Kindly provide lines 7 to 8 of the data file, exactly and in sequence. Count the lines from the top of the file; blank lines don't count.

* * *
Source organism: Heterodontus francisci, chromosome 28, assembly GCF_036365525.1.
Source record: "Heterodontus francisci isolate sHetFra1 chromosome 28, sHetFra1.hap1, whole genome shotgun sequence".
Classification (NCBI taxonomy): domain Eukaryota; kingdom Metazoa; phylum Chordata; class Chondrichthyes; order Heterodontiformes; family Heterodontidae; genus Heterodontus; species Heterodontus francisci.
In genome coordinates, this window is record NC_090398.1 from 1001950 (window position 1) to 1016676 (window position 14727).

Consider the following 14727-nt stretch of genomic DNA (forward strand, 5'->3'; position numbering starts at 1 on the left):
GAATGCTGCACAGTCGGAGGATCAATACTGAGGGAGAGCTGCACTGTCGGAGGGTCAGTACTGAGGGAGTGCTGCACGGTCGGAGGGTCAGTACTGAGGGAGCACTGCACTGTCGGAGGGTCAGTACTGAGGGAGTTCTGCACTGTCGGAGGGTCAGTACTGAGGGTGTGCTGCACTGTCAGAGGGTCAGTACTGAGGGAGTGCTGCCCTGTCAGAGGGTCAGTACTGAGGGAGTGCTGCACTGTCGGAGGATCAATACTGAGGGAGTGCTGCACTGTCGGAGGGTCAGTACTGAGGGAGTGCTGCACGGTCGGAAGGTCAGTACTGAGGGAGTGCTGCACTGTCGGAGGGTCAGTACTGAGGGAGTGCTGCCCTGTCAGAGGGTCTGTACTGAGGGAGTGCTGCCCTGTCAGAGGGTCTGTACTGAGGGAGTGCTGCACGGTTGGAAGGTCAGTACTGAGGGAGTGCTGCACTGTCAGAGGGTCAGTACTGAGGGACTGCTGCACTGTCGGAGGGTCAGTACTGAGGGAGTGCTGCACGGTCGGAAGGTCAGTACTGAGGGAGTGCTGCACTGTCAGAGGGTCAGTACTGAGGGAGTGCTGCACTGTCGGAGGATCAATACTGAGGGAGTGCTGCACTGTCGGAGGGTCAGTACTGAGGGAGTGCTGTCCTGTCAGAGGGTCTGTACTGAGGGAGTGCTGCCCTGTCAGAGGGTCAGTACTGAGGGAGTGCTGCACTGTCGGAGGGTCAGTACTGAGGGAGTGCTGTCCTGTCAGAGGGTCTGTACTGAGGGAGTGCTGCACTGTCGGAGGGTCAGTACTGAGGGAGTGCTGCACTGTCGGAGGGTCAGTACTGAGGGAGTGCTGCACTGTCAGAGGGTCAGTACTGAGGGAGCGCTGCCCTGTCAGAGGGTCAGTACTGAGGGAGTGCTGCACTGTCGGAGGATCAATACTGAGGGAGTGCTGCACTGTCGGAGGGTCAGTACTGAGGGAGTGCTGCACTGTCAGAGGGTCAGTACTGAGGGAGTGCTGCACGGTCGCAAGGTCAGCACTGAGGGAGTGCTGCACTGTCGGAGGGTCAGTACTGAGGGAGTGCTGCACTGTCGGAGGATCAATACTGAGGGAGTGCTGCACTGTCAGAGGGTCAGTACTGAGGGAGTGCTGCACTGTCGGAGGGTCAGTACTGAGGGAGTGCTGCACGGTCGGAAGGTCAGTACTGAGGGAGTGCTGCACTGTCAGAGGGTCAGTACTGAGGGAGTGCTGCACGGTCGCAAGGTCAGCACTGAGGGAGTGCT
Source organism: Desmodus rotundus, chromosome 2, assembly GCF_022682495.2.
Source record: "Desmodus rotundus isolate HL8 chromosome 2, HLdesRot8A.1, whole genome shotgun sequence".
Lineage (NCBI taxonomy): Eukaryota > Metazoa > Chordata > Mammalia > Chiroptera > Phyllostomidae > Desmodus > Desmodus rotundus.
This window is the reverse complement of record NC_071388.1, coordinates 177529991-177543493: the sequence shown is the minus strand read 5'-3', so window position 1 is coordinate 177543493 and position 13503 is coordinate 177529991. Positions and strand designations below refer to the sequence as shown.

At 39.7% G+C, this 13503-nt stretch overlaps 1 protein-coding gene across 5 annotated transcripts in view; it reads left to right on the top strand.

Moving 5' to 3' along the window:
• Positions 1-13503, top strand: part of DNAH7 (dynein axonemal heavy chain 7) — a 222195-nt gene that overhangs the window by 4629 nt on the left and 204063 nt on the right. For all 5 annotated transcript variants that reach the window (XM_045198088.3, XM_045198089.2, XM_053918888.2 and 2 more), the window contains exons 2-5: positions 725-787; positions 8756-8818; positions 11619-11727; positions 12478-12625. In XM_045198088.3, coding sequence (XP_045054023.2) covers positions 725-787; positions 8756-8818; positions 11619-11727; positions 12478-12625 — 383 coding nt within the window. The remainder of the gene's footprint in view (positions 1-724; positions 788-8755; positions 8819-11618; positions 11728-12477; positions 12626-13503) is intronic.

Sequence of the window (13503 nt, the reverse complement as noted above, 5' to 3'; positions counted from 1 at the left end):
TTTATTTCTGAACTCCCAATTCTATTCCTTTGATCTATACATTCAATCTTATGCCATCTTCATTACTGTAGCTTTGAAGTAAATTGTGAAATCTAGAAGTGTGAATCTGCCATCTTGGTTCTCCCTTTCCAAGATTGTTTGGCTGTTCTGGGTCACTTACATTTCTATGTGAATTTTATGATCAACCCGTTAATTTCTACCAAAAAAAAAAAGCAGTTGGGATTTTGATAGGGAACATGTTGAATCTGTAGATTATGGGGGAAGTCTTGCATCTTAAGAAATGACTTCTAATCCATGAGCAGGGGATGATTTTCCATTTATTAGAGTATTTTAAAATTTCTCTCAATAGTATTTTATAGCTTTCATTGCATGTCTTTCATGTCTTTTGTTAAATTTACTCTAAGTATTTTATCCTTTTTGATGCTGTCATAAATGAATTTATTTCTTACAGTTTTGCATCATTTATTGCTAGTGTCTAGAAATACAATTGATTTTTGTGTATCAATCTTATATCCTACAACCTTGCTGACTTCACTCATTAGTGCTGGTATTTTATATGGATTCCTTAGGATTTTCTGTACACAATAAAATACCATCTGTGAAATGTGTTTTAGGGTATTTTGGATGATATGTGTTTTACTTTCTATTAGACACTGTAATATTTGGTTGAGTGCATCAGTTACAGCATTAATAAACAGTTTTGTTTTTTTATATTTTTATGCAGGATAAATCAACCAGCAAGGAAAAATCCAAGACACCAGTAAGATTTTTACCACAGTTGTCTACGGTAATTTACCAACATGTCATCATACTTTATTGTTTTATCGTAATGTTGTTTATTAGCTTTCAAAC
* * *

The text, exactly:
Source organism: Desmodus rotundus, chromosome 2, assembly GCF_022682495.2.
Source record: "Desmodus rotundus isolate HL8 chromosome 2, HLdesRot8A.1, whole genome shotgun sequence".